Near resistance is at the top end of the recent downside chart gap at 2592, with next resistance at the 21-day average currently intersecting in the 2650 area.


Once the Nasdaq 100 (NDX) Index fell under its 21-day moving average, with the next day's high hitting resistance at that line, it was look out below. Not predicted by me as I was anticipating that the November lows in the 2000 area would provide 'major' support. This was, how should I say it, WRONG! Oh well, as always, the lower envelope line gave an idea of a further downside target; an area where on a price basis the Index was getting pretty stretched relative to my centered (21-day) moving average.

1950 is not only right in the area of the lower envelope line, but represents a 66%, 2/3rds, retracement of the August-October advance.
Retracements of a fibonacci 62 percent or a little bit more, namely 66%, are areas of potential support or at least a demarcation; if the index or stock falls further than this, there's increasing potential for a 100% round-trip retracement back to the rally starting point at 1805.

As I noted above with the NDX weekly long-term chart, major support implied by its major support up trendline won't be seen before 1700; or, wherever this rising trendline intersects out into the future.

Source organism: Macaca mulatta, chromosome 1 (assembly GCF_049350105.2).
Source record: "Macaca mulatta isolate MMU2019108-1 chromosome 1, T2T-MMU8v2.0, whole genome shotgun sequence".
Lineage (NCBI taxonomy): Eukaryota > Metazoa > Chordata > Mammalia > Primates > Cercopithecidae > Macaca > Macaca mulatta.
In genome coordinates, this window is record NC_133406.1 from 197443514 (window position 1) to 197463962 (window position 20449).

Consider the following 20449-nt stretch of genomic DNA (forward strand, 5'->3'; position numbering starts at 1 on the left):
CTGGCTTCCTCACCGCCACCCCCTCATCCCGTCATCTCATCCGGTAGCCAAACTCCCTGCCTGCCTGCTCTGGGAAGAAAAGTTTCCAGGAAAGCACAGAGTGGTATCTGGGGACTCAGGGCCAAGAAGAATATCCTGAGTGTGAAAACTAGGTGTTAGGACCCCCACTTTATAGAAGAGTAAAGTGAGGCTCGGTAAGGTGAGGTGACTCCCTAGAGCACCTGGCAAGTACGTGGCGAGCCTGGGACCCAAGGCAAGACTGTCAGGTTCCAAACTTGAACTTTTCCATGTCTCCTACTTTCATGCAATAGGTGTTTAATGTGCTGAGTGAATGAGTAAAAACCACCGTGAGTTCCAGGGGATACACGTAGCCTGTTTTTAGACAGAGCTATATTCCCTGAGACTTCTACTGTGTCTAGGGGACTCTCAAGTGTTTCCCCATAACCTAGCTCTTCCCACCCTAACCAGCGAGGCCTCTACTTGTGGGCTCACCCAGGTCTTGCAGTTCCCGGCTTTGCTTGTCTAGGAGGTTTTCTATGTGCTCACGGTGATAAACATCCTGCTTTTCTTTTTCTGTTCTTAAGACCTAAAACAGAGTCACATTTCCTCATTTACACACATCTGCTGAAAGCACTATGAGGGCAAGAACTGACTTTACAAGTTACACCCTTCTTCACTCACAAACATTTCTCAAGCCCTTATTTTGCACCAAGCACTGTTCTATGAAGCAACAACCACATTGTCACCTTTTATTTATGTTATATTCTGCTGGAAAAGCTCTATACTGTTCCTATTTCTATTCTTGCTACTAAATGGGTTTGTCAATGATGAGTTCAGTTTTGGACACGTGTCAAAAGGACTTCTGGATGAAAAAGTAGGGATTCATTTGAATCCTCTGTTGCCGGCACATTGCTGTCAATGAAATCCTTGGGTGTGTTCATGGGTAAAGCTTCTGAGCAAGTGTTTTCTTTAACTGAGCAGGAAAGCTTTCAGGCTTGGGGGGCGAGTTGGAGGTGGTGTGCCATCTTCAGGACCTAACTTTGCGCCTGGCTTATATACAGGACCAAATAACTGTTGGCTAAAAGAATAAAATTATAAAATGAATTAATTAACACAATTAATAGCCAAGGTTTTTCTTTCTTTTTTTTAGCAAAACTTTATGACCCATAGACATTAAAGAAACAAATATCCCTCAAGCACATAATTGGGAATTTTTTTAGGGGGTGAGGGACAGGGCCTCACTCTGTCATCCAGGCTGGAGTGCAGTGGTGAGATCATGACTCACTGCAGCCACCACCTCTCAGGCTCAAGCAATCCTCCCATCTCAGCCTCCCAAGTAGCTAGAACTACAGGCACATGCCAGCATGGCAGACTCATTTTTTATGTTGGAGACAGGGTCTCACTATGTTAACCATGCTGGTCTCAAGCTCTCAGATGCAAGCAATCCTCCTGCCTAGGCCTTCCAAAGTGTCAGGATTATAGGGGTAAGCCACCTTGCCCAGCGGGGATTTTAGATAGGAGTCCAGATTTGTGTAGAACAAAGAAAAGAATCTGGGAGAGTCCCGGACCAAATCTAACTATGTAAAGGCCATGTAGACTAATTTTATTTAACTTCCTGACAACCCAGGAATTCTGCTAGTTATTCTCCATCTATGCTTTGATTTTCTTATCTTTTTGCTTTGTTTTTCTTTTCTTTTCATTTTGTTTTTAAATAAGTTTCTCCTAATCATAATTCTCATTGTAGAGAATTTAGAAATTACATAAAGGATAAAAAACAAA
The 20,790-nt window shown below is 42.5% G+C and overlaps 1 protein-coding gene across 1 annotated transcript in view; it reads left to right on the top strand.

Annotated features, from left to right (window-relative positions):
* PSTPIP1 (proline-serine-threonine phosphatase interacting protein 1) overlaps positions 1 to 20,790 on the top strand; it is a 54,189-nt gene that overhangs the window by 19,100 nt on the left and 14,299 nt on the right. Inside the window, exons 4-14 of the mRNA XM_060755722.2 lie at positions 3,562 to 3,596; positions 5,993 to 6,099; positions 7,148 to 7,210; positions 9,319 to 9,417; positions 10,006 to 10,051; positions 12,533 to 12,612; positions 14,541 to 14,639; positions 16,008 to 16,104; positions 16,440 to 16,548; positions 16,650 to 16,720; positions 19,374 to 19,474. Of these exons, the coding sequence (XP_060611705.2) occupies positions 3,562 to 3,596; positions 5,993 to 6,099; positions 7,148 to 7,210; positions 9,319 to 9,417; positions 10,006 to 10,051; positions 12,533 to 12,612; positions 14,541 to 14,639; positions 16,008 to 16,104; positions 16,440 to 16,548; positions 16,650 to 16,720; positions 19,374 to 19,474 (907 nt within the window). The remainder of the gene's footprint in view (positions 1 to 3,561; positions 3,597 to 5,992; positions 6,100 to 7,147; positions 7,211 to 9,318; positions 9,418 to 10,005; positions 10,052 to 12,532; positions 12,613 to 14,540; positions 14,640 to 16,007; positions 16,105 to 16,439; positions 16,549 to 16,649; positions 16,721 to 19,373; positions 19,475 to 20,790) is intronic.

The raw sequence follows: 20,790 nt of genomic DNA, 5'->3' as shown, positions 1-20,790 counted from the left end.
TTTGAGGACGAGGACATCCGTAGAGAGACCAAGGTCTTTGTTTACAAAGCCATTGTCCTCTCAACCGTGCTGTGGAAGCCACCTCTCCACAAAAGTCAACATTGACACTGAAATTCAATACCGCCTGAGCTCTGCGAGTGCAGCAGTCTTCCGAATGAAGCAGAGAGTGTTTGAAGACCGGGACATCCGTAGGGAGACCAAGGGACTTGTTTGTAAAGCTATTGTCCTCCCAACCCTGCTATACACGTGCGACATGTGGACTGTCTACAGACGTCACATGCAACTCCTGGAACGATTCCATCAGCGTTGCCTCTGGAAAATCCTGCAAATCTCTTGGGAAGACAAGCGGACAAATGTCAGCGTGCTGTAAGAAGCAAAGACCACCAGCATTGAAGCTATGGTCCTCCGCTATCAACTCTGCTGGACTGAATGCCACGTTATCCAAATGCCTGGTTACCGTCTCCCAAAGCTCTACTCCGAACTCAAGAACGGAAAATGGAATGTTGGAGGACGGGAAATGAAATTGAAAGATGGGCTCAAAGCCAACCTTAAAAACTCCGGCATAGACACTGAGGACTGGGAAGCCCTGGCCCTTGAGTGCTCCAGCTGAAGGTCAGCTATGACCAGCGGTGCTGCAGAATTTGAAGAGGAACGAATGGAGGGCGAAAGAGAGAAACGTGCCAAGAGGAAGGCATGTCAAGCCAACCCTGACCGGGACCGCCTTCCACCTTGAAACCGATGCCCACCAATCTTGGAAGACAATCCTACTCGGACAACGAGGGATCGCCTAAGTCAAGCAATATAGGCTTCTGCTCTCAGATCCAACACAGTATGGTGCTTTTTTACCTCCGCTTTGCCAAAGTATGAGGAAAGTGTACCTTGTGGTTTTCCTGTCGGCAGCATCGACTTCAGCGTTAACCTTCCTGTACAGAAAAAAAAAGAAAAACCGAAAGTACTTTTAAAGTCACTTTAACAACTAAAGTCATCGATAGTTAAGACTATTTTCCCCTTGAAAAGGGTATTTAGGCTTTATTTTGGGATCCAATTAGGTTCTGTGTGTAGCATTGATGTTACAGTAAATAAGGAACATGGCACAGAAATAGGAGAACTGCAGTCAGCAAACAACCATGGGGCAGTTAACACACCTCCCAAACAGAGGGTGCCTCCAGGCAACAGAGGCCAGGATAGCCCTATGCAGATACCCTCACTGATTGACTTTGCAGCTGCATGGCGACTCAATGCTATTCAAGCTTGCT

I've noted near resistance as 2040, at the top end of the recent Thursday-Friday downside chart gap, with next and key resistance at the 21-day average, currently at 2082.


Giving support and resistance levels appropriate to the Nas 100 index stock (QQQQ), computed in a similar way to the NDX index, suggests near QQQQ support at 48.0, next lower support at 46.7 and major support around 44.4. If we look at where the long-term weekly chart up trendline intersects currently, it implies that long-term support is much lower, around 41.6 currently. Holders of short stock in the Q's would like to see that print no doubt!

Near resistance is at 50.7, with next and pivotal, resistance at 51.25.

There's some likelihood for a rebound coming up soon, but upside potential is probably to not more than 50.